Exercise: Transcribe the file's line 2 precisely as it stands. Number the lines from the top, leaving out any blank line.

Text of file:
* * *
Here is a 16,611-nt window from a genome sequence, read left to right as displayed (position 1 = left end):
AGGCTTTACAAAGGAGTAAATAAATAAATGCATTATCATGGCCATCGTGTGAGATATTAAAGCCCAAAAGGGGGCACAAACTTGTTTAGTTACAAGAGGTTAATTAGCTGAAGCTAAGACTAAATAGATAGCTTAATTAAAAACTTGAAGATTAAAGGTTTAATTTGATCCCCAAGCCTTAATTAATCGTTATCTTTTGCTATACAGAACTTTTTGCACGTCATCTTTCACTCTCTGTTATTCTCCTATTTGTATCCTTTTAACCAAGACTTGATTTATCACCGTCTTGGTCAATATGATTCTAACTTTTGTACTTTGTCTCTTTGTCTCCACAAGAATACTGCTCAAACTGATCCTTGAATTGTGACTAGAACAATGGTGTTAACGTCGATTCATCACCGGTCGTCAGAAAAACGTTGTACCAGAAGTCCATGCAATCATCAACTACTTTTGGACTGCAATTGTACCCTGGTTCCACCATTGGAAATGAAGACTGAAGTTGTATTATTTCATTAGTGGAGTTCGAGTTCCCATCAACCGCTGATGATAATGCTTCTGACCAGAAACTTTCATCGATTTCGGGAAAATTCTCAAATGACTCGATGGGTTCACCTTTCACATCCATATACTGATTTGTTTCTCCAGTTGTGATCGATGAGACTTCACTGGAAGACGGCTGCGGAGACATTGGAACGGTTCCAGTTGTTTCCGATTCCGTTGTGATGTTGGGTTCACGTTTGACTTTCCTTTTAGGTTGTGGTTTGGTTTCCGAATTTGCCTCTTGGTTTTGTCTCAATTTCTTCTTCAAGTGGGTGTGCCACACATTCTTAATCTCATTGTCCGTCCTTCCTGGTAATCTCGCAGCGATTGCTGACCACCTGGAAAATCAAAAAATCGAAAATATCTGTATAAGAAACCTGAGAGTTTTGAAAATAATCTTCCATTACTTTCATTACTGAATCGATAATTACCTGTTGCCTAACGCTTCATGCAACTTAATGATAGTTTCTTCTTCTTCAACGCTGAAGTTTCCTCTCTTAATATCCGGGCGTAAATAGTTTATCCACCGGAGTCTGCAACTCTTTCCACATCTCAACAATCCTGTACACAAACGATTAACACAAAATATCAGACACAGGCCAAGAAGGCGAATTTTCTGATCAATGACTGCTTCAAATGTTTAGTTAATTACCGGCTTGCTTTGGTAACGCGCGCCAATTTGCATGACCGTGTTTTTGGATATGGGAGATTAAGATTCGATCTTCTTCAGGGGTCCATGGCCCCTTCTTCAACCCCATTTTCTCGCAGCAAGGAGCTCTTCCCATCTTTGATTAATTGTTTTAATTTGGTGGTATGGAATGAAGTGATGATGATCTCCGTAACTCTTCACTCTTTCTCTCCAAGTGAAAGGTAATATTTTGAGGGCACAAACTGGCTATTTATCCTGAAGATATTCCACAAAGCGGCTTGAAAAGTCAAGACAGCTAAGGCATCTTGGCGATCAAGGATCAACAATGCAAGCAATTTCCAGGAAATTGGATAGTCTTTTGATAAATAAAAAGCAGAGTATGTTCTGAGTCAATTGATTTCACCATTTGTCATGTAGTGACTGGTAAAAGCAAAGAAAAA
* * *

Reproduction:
AGGCTTTACAAAGGAGTAAATAAATAAATGCATTATCATGGCCATCGTGTGAGATATTAAAGCCCAAAAGGGGGCACAAACTTGTTTAGTTACAAGAGGTTAATTAGCTGAAGCTAAGACTAAATAGATAGCTTAATTAAAAACTTGAAGATTAAAGGTTTAATTTGATCCCCAAGCCTTAATTAATCGTTATCTTTTGCTATACAGAACTTTTTGCACGTCATCTTTCACTCTCTGTTATTCTCCTATTTGTATCCTTTTAACCAAGACTTGATTTATCACCGTCTTGGTCAATATGATTCTAACTTTTGTACTTTGTCTCTTTGTCTCCACAAGAATACTGCTCAAACTGATCCTTGAATTGTGACTAGAACAATGGTGTTAACGTCGATTCATCACCGGTCGTCAGAAAAACGTTGTACCAGAAGTCCATGCAATCATCAACTACTTTTGGACTGCAATTGTACCCTGGTTCCACCATTGGAAATGAAGACTGAAGTTGTATTATTTCATTAGTGGAGTTCGAGTTCCCATCAACCGCTGATGATAATGCTTCTGACCAGAAACTTTCATCGATTTCGGGAAAATTCTCAAATGACTCGATGGGTTCACCTTTCACATCCATATACTGATTTGTTTCTCCAGTTGTGATCGATGAGACTTCACTGGAAGACGGCTGCGGAGACATTGGAACGGTTCCAGTTGTTTCCGATTCCGTTGTGATGTTGGGTTCACGTTTGACTTTCCTTTTAGGTTGTGGTTTGGTTTCCGAATTTGCCTCTTGGTTTTGTCTCAATTTCTTCTTCAAGTGGGTGTGCCACACATTCTTAATCTCATTGTCCGTCCTTCCTGGTAATCTCGCAGCGATTGCTGACCACCTGGAAAATCAAAAAATCGAAAATATCTGTATAAGAAACCTGAGAGTTTTGAAAATAATCTTCCATTACTTTCATTACTGAATCGATAATTACCTGTTGCCTAACGCTTCATGCAACTTAATGATAGTTTCTTCTTCTTCAACGCTGAAGTTTCCTCTCTTAATATCCGGGCGTAAATAGTTTATCCACCGGAGTCTGCAACTCTTTCCACATCTCAACAATCCTGTACACAAACGATTAACACAAAATATCAGACACAGGCCAAGAAGGCGAATTTTCTGATCAATGACTGCTTCAAATGTTTAGTTAATTACCGGCTTGCTTTGGTAACGCGCGCCAATTTGCATGACCGTGTTTTTGGATATGGGAGATTAAGATTCGATCTTCTTCAGGGGTCCATGGCCCCTTCTTCAACCCCATTTTCTCGCAGCAAGGAGCTCTTCCCATCTTTGATTAATTGTTTTAATTTGGTGGTATGGAATGAAGTGATGATGATCTCCGTAACTCTTCACTCTTTCTCTCCAAGTGAAAGGTAATATTTTGAGGGCACAAACTGGCTATTTATCCTGAAGATATTCCACAAAGCGGCTTGAAAAGTCAAGACAGCTAAGGCATCTTGGCGATCAAGGATCAACAATGCAAGCAATTTCCAGGAAATTGGATAGTCTTTTGATAAATAAAAAGCAGAGTATGTTCTGAGTCAATTGATTTCACCATTTGTCATGTAGTGACTGGTAAAAGCAAAGAAAAA